Designing for People
1. Part One: General Questions
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Everyday life can impose restrictions and barriers on those with disabilities, meaning they are unable to participate fully in society, for example unsuitable equipment or inaccessible buildings.
Individuals may impose their own restrictions, for example fear of going out, because of a tendency to fall or an allergy.
Traditional design processes have tended to overlook disabled people, however these groups are not an insignificant minority and represent an important target market.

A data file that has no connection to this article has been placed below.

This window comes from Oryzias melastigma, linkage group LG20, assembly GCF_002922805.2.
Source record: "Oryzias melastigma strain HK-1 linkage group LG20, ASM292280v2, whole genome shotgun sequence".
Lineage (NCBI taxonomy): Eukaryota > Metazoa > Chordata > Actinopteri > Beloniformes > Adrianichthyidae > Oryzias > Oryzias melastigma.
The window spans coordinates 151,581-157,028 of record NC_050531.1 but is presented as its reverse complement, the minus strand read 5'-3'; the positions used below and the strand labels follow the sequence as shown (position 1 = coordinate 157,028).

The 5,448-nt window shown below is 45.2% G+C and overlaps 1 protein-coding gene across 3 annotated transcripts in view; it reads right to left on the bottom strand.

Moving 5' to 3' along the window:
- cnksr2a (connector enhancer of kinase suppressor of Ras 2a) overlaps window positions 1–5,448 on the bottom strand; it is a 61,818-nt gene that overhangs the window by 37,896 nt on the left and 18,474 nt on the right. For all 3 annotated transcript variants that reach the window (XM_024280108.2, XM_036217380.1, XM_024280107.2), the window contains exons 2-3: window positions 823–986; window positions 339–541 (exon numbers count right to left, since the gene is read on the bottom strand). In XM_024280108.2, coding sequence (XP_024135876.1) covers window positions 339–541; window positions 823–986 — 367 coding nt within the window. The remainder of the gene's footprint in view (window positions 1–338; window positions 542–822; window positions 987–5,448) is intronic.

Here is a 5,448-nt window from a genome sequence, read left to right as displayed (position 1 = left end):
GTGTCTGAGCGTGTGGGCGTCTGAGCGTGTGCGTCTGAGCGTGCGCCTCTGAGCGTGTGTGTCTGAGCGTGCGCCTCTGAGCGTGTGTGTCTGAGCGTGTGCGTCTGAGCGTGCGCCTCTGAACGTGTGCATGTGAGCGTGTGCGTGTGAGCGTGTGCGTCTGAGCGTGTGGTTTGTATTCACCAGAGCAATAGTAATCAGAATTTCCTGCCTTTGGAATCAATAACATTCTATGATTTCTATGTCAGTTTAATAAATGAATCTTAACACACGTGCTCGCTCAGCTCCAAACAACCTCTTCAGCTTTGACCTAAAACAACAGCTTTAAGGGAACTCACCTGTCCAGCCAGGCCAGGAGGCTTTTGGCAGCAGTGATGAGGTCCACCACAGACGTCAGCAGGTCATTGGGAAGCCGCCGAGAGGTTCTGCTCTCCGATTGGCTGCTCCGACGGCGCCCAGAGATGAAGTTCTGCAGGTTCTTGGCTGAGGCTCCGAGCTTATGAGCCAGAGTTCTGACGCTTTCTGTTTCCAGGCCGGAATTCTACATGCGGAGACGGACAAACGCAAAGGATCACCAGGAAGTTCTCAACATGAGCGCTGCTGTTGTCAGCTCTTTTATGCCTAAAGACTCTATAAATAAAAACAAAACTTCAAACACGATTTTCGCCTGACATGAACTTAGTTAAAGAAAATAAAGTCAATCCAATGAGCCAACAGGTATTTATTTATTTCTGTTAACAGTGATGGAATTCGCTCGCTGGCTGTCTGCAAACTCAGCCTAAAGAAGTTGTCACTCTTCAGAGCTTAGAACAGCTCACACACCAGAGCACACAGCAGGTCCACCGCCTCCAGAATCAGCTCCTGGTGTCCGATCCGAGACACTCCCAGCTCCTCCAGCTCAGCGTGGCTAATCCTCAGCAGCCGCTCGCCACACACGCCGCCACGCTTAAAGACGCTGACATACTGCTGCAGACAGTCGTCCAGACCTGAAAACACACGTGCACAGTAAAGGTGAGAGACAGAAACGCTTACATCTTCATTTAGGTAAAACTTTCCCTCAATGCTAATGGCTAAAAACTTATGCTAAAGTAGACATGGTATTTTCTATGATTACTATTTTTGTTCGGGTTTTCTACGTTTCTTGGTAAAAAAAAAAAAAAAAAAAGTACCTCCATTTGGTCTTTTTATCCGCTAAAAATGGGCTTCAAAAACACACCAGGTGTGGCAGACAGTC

Very few ‘disabled product’ manufacturers ever take design into consideration; they are normally ugly pieces of equipment too.
Disabled people should be consulted in the design process, so that products that are designed specifically for them, are suitable for their needs.
'Good design enables, bad design disables' - designers should therefore strive to develop desirable products for the widest possible audience, regardless of ability and consult all people when creating their designs.
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